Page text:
Chief Investment Officer
BirdsEye Viewlady gaga, social media and banking
I’m a fan of The Gaga. I like her music, her style (meat dress notwithstanding) and her spunk. She is everywhere and her concerts are cult happenings to which my husband refuses to go. Yet in fall 2008 Gaga was merely the opening act of New Kids on the Block.
What can we learn from this phenomenal success story that can be applicable to the stodgy business of banking? We can learn about the power of social media. Harvard Business School believes we can learn much from her strategy as well, and a new HBS case has been written about Gaga and her key decisions.
Kanye West and Lady Gaga were about to launch a tour that was a huge step forward for her as a commercial success in 2009. Unfortunately, West stormed off the MTV awards stage after “dissing” Taylor Swift for winning instead of (his choice) Beyonce. In one fell swoop this promising tour became a significant financial risk.
The decision was critical for Gaga’s future, since tour profits have been ascending while music revenues have been declining steadily.
We already know how the story ends, but the path to success is the fascinating part. Lady Gaga is awesome, but her success was not based on her talent alone. She utilized Facebook and Twitter to build a strong support team one fan at a time. Starting in March 2008 she starting writing her own Tweets and continued to do so. She also syndicated her content, from videos to social messaging, to other media, gave interviews to influential bloggers and repackaged her content for YouTube airs. Through an intense and intentional marketing strategy utilizing social media, Gaga managed to create real connections with her fans, which turned into genuine passion. She fortified that passion with carefully selected sponsorships and consistent messages in her various interviews on the special connection with her fans.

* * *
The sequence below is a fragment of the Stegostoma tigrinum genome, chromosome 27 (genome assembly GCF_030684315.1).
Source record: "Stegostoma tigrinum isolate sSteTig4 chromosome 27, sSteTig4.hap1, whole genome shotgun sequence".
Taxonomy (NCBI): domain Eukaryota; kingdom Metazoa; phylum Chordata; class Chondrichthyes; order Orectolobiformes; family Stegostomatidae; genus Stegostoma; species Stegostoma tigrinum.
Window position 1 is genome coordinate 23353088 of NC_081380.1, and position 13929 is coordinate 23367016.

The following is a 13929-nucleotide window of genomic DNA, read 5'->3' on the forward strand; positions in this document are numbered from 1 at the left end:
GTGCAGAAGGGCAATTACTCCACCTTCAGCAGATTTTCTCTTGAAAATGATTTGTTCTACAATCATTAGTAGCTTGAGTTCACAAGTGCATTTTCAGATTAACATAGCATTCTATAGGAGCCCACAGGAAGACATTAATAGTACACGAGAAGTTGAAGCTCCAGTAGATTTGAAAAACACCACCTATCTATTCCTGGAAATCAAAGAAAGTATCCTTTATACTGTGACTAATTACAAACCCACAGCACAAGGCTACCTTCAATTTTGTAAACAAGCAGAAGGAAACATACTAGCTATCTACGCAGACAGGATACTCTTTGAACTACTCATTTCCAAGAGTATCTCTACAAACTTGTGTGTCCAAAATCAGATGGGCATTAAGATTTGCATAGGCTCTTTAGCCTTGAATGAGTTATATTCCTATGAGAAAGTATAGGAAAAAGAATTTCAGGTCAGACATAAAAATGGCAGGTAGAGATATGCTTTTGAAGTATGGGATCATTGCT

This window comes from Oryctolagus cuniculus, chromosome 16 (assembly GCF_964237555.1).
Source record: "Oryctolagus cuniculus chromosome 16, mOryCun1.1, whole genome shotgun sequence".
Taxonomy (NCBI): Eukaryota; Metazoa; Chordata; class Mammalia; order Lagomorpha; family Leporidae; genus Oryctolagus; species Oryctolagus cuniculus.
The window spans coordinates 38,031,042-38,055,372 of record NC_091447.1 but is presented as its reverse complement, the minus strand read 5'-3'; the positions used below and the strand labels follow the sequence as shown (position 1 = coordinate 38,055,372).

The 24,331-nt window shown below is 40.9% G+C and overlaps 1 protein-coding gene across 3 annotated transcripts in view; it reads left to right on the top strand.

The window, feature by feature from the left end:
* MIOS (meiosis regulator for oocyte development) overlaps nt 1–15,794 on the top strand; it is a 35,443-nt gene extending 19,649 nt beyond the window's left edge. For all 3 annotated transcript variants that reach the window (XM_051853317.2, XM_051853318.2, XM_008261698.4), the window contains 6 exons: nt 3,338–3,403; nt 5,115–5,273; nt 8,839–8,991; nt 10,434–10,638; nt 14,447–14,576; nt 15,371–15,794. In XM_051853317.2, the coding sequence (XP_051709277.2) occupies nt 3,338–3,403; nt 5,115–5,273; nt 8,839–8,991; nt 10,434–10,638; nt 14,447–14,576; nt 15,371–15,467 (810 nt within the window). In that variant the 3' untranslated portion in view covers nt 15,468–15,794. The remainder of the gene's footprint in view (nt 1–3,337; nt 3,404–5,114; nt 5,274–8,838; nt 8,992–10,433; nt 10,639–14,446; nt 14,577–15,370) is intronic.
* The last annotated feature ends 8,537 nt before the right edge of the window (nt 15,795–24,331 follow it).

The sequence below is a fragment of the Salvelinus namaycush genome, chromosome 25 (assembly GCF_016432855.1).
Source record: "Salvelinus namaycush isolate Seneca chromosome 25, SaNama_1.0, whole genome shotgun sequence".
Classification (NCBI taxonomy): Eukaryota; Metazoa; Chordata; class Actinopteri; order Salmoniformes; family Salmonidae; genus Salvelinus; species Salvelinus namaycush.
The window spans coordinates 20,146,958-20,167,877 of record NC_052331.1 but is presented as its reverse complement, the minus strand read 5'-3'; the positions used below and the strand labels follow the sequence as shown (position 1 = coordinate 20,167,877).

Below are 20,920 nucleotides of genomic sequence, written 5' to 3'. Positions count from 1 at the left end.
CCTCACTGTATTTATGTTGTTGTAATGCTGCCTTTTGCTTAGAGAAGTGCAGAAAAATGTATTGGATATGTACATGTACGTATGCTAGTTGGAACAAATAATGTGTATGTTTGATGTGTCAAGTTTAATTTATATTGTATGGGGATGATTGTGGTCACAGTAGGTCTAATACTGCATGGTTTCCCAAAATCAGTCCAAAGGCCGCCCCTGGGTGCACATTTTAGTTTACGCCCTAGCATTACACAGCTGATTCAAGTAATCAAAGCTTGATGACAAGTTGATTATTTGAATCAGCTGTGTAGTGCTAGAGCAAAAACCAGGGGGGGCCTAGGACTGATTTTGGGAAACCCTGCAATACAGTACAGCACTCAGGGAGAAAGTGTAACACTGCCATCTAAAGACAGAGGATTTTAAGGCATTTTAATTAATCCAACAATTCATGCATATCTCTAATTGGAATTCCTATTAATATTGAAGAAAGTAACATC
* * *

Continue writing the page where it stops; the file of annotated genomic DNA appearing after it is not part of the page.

I will grant you that banks are not nearly as exciting as Lady Gaga, but they CAN create personal connections with their fans using social media if they were intentional about it and became thought leaders in that arena. Banks just haven’t developed a social media identity that most people can relate to – and they should. That identity does not have to be stodgy and traditional, nor should it be too hip to be trust-worthy or believable. It can become, though, the true heart-felt connection we all strive toward, if we think creatively and present the human side of our banks on Facebook and Twitter.
Think recipe clubs, anything to do with chocolate (now THAT’s exciting!), bike rides, community activities, exercise classes, local high-school football news – anything to engage the hearts of your constituents, not just their purse strings. Social media is a powerful tool if used effectively. Most banks that happen to be on Twitter or Facebook show their stodgy, boring side. We should get hip and create interest and viral communications that use our site as their focal point.